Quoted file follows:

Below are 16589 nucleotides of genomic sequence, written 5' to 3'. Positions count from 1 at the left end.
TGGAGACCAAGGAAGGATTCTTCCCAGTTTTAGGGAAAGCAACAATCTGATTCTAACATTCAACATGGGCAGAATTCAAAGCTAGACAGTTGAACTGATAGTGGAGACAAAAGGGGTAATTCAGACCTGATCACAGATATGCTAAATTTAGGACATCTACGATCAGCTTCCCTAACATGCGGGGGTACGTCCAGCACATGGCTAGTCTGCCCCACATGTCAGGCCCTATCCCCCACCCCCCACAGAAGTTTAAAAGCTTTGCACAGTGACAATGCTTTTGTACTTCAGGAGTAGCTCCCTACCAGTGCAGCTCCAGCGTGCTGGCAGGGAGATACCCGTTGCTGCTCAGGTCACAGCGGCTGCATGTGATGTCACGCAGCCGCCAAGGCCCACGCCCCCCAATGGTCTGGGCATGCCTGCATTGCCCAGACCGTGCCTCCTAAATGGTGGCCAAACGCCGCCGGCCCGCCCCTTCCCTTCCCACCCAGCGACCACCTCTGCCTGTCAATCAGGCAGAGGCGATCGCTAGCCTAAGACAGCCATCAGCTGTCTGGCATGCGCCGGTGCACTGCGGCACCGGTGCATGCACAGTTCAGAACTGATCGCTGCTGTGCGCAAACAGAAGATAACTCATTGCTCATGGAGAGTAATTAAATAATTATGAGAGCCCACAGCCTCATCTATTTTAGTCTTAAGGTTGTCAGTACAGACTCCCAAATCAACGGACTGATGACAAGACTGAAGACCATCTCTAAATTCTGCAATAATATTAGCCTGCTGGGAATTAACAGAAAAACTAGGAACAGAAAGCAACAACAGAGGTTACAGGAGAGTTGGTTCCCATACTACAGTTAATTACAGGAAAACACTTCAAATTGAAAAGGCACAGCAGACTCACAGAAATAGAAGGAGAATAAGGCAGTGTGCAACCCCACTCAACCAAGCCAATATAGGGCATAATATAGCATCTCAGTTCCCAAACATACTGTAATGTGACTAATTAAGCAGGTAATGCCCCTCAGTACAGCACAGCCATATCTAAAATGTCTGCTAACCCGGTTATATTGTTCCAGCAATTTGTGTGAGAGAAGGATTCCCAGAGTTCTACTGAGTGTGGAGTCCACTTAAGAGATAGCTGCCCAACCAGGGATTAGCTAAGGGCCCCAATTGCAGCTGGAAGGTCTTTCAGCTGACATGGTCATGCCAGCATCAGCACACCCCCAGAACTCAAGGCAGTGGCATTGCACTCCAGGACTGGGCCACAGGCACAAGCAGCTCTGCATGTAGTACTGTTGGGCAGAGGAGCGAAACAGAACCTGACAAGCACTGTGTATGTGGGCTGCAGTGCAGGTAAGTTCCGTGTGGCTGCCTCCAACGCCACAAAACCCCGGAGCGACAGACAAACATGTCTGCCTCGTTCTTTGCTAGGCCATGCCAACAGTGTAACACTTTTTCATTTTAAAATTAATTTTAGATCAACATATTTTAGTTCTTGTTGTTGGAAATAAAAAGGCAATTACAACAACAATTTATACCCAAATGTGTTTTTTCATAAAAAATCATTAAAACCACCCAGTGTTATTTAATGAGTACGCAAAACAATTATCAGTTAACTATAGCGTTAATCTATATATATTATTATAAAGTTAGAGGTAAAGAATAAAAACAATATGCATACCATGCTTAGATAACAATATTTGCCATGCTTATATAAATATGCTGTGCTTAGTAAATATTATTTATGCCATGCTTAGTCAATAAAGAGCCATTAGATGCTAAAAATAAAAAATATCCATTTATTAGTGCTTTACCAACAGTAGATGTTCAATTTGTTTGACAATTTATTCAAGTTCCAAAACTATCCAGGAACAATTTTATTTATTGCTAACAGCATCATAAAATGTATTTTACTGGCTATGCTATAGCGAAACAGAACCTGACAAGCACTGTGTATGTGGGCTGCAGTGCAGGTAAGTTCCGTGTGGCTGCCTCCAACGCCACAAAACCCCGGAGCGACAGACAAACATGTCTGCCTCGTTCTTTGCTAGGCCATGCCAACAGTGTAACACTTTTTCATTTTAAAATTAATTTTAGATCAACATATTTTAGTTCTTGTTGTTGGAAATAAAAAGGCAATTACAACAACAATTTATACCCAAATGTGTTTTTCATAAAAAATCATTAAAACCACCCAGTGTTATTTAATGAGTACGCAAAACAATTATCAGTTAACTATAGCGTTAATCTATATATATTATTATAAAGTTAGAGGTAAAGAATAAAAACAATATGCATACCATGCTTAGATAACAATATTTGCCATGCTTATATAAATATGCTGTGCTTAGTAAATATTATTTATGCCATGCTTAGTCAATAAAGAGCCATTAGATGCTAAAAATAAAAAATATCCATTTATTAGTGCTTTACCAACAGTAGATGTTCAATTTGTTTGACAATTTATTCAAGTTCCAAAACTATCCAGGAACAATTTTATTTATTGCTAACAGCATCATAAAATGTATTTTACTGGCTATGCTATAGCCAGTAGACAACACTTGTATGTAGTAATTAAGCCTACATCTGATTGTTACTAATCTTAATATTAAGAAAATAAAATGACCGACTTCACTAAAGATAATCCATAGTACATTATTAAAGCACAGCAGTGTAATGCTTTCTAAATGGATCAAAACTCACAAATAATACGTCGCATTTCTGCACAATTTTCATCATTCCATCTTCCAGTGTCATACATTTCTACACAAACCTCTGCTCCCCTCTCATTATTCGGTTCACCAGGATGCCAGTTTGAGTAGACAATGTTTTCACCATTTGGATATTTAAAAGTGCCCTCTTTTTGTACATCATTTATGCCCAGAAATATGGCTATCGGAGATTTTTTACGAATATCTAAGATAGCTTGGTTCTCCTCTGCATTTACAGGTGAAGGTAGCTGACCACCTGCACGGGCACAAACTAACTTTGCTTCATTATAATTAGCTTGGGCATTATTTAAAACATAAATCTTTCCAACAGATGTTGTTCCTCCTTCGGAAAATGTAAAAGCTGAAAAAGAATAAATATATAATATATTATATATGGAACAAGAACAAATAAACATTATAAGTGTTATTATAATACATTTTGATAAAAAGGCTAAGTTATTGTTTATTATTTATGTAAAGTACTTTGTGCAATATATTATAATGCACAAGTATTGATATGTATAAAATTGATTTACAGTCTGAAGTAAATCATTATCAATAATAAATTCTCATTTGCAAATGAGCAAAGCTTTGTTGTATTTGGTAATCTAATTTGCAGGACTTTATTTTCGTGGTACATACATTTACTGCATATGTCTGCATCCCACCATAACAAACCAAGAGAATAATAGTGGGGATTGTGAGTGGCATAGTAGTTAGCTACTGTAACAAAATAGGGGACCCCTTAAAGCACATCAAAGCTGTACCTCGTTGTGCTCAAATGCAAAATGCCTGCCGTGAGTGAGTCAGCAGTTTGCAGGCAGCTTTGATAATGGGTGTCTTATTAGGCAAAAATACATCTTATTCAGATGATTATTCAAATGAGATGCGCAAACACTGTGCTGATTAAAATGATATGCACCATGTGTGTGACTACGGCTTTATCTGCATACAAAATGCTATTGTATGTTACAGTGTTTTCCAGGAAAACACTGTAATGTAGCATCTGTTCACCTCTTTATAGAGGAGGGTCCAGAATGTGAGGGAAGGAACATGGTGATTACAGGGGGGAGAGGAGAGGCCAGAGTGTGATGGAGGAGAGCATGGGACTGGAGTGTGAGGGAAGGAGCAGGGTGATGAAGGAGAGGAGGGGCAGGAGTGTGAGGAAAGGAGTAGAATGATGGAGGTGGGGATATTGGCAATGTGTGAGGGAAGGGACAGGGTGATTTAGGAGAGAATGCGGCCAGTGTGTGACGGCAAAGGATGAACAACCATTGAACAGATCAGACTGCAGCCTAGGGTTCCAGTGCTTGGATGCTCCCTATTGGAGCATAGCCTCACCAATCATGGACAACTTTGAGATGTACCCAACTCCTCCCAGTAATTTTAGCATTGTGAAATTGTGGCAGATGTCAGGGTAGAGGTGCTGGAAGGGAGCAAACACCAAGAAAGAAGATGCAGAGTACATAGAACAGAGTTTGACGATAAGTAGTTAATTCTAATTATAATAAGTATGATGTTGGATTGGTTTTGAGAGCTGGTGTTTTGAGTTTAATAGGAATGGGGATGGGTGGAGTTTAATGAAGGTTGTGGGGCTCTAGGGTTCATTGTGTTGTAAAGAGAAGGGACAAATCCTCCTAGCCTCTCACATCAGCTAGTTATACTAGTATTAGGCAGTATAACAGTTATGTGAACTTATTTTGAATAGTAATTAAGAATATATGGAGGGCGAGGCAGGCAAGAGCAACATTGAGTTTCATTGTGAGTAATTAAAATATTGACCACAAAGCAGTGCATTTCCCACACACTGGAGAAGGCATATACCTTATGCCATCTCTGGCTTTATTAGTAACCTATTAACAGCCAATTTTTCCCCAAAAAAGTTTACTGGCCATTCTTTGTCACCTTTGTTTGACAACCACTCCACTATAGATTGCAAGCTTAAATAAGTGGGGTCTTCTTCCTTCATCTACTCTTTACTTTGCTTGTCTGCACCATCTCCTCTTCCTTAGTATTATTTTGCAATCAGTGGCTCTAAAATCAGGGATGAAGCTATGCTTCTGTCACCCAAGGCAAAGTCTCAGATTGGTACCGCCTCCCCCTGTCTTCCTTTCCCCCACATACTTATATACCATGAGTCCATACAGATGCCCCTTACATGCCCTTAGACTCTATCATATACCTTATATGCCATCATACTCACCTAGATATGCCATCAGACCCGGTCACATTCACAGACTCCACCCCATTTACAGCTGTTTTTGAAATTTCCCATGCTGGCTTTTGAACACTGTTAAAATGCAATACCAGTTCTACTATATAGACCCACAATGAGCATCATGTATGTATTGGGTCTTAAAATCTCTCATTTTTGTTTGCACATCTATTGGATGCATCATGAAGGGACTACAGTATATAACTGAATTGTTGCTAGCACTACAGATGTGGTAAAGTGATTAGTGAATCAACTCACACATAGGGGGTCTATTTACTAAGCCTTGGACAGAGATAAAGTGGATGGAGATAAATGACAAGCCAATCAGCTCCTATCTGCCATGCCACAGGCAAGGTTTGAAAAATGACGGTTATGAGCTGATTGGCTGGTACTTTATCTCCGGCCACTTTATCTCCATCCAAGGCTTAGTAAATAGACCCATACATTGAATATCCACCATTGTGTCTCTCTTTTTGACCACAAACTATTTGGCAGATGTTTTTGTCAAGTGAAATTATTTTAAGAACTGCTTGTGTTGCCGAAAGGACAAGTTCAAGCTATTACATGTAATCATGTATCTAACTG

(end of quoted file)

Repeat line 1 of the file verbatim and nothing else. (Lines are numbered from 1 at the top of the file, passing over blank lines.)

Below are 16589 nucleotides of genomic sequence, written 5' to 3'. Positions count from 1 at the left end.